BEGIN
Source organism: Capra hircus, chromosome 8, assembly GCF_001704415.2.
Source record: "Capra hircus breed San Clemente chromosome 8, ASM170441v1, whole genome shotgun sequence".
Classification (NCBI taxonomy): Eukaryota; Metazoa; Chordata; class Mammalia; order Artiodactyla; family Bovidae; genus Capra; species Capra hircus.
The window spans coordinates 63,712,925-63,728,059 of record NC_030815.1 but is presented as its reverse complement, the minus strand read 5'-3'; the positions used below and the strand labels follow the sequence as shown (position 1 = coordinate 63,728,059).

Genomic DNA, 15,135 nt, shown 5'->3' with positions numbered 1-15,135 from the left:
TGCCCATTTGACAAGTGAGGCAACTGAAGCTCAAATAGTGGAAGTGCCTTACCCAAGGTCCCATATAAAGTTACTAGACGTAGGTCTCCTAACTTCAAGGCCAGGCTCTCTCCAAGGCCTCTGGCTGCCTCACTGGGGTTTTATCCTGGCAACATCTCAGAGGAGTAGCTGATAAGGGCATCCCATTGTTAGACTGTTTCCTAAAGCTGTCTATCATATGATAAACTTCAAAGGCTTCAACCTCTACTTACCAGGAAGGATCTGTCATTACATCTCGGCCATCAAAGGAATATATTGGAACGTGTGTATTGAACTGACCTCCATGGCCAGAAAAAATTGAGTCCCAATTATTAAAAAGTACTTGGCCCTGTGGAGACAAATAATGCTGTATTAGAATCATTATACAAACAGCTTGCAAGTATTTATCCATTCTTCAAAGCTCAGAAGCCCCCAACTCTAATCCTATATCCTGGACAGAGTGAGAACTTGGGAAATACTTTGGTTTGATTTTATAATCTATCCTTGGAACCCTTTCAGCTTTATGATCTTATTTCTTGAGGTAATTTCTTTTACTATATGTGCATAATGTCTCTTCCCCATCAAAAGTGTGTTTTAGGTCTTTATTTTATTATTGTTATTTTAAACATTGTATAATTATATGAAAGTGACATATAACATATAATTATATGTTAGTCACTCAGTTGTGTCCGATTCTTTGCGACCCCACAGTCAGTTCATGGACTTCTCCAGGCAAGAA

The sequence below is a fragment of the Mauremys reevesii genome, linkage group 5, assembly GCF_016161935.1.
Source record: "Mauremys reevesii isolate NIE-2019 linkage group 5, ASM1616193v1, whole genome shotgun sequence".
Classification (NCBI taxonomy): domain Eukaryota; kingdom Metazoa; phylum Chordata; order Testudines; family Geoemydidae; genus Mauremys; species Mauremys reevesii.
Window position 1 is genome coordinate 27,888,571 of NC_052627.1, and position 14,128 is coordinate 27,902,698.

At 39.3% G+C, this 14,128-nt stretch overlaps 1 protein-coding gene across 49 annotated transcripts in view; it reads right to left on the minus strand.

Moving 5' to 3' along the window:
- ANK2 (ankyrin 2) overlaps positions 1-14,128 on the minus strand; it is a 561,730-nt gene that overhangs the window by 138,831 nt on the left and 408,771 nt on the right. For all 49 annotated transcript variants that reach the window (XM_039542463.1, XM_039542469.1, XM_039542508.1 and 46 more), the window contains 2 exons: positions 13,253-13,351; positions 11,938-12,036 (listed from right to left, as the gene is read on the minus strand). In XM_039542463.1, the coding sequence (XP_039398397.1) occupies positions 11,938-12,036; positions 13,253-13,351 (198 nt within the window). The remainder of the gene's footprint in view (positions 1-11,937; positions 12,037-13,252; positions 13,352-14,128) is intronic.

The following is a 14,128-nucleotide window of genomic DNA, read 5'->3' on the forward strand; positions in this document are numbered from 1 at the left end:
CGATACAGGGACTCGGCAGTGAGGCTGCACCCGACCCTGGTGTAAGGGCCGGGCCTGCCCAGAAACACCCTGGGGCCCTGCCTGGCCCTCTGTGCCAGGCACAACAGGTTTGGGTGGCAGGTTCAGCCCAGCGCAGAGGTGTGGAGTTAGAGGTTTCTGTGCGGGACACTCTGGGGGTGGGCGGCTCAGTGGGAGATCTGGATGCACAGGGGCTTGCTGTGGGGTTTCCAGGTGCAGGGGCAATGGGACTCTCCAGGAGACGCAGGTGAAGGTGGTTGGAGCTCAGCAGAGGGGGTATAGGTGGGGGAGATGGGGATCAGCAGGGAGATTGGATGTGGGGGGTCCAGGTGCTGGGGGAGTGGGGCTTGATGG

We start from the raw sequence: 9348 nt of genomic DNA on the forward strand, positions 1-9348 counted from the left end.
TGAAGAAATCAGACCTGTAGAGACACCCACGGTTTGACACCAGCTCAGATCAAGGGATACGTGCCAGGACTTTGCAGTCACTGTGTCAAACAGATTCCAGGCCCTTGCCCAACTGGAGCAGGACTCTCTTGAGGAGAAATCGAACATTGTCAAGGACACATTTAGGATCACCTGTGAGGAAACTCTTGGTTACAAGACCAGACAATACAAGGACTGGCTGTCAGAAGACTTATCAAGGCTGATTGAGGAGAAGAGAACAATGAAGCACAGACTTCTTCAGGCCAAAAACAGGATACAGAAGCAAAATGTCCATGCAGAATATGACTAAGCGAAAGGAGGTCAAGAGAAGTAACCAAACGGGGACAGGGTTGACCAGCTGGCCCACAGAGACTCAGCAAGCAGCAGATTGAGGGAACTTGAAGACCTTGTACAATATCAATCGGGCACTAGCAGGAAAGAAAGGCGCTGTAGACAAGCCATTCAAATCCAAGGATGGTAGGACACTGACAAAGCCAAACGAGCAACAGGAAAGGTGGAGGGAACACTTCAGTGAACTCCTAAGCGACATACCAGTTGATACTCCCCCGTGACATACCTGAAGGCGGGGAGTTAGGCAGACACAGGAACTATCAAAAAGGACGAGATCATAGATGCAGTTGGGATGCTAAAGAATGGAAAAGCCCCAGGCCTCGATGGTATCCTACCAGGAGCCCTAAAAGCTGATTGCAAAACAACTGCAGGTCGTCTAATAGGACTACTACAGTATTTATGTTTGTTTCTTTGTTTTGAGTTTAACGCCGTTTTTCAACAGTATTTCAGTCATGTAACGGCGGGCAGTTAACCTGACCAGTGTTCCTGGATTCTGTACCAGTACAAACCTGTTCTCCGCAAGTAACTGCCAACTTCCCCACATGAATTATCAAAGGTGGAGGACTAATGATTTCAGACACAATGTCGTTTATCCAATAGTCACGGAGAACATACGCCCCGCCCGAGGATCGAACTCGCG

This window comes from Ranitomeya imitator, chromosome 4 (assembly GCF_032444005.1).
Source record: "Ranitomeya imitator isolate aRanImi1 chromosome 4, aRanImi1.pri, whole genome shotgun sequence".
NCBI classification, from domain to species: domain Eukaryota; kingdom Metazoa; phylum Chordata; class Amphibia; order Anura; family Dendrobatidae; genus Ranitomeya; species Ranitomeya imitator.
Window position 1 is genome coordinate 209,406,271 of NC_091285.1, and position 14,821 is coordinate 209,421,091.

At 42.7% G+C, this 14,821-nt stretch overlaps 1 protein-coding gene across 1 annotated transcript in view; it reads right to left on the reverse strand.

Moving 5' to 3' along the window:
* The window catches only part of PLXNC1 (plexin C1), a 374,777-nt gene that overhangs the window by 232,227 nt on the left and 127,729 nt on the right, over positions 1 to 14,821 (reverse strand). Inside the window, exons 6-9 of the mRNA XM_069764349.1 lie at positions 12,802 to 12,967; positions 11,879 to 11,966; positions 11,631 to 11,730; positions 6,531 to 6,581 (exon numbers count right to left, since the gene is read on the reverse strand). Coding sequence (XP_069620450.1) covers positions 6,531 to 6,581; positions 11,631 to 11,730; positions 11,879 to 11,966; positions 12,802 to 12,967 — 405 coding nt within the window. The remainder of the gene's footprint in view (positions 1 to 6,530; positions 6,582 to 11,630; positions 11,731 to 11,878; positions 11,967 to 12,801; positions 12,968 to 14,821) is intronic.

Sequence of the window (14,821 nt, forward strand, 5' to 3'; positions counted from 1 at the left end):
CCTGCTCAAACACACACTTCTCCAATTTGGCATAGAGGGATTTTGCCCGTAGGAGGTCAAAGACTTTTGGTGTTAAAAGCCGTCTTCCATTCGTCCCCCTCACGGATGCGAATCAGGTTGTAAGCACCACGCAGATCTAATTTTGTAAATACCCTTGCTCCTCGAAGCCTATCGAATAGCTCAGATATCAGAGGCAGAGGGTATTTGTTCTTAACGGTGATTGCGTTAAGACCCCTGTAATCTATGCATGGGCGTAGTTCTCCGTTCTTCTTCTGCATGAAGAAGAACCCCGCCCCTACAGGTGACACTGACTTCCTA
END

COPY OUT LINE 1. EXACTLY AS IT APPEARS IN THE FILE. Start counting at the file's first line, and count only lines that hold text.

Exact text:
Source organism: Capra hircus, chromosome 8, assembly GCF_001704415.2.